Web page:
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Thursday, July 27th, 2017

Ooh Err, Missus! Strife at the Beeb

Well, what a farce. There stands the BBC, caught on stage, with its trousers down, in the heat of one of its own spotlights.

We in the Third Sector can stand proud on the other side the Stage Door. Any vestiges of unequal pay appear to be long banished from our doors. Women are an able,  highly valued and equitably remunerated majority amongst the leadership of our charities here in Solihull.

When our local sector’s elected strategic Reference Group gathered this week to meet with the Council’s Assistant Director for Stronger Communities, five of us were female and three male. Also, besides that, that Group has tackled many a thorny strategic matter in its time, but there never been a thought to any need for inequality of pay between the sexes to appear on the agenda. Our recruitment processes are rigorous and salaries set totally independent of gender.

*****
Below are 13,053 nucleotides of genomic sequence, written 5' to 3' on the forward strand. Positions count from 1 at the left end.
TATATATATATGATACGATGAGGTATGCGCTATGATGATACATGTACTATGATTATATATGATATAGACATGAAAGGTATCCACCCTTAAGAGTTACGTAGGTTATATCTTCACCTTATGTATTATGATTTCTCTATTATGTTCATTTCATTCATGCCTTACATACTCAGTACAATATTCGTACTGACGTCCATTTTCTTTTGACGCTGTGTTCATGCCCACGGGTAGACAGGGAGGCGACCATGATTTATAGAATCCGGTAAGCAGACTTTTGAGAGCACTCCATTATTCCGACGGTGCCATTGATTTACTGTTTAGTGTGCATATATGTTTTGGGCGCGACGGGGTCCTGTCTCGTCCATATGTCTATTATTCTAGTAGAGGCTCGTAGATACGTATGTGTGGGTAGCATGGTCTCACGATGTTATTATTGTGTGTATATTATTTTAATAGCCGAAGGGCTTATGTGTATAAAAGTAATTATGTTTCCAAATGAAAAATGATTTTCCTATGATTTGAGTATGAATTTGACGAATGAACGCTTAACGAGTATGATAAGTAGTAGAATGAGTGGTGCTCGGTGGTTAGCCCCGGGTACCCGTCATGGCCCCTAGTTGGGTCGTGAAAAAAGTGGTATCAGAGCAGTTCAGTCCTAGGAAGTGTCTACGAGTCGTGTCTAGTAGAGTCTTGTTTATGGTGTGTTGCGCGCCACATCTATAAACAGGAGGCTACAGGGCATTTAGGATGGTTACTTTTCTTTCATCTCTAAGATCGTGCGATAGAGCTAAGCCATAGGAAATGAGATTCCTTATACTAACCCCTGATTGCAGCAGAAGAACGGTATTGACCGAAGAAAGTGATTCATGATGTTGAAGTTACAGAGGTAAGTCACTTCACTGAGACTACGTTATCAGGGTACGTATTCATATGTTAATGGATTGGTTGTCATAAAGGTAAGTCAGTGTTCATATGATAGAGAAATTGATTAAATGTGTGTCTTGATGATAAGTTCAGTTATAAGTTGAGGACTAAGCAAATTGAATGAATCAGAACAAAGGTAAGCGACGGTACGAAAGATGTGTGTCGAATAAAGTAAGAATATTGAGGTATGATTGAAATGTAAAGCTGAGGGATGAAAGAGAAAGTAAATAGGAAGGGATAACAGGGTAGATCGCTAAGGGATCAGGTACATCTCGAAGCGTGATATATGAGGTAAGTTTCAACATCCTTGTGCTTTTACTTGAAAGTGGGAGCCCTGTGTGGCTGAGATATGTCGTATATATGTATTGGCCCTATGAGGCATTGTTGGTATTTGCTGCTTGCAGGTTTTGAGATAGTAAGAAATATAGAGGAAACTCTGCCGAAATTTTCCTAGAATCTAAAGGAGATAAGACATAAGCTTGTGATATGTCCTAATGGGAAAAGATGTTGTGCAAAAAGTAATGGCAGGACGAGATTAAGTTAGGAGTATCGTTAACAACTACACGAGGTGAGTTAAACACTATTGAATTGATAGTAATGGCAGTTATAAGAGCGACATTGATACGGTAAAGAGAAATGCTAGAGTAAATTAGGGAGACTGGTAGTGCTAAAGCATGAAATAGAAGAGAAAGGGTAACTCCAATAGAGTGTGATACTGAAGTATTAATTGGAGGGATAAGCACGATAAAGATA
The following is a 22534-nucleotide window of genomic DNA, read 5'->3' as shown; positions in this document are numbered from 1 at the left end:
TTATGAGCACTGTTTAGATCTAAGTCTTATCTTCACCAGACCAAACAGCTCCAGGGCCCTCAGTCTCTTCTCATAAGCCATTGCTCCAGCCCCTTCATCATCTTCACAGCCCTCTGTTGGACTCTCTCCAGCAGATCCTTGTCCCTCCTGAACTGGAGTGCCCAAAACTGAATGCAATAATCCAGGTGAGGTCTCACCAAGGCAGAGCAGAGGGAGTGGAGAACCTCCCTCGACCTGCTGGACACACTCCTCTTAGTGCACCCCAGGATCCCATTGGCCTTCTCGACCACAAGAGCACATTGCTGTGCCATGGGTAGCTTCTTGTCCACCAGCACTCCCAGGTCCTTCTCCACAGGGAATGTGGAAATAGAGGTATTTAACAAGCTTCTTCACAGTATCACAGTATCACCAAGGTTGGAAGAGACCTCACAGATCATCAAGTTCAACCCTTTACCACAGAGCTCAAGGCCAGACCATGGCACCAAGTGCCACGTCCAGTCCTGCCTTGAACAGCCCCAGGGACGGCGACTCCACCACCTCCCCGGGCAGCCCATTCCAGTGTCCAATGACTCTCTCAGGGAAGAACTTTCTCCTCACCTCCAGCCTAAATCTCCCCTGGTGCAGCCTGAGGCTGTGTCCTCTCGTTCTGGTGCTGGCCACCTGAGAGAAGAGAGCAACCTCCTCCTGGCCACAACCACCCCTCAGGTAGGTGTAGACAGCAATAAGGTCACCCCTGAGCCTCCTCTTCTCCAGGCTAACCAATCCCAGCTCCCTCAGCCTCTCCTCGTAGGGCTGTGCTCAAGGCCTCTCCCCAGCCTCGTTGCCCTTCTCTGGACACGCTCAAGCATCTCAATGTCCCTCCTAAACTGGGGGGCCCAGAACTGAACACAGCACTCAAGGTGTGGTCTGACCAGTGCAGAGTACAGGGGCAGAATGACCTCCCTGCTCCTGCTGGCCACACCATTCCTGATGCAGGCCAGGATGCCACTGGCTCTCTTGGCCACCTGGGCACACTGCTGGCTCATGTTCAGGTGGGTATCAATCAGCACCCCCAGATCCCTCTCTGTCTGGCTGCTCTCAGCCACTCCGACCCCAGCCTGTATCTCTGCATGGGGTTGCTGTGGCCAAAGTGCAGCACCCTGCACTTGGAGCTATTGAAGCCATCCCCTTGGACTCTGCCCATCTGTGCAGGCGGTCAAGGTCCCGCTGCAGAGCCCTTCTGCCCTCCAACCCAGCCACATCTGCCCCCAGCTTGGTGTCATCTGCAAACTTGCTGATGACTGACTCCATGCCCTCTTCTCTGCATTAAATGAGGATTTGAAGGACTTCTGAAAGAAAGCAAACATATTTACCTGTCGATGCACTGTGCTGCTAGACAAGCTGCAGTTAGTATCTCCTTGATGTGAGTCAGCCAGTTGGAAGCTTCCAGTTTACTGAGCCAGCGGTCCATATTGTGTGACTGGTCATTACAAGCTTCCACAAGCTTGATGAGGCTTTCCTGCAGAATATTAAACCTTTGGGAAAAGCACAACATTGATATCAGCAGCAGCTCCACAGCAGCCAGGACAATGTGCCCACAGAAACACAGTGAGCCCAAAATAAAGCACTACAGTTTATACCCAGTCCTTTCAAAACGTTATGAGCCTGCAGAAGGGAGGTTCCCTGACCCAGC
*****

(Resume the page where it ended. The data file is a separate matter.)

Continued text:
Oh, but hold on a minute (drumroll, please, swing that spotlight) I thought I knew what was going on, but have just read a few pages on through the script and there is a twist in this tale, the smile is melting from my face.

Leaders in our sector lag their equivalents in the public and private sector, by a long distance in some cases. No matter where you look, to the Councils, the NHS, the financial sector, the manufacturing sector, the entertainment sector, the retail sector, a leader in our sector will be  remunerated less favourably, in general, than those managing an operation with an equivalent annual turnover elsewhere.

So, when the bare truth is revealed in the final act, a preponderance of female leadership in our sector is actually contributing to a national gender pay gap when other, better paid sectors, are dominated by men.

(Boom, boom, roll credits)

It’s a good job we have a passion for what we do and salary is not the only driving force for working in Third Sector leadership roles!

 

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CEO Colebridge Trust & SUSTAiN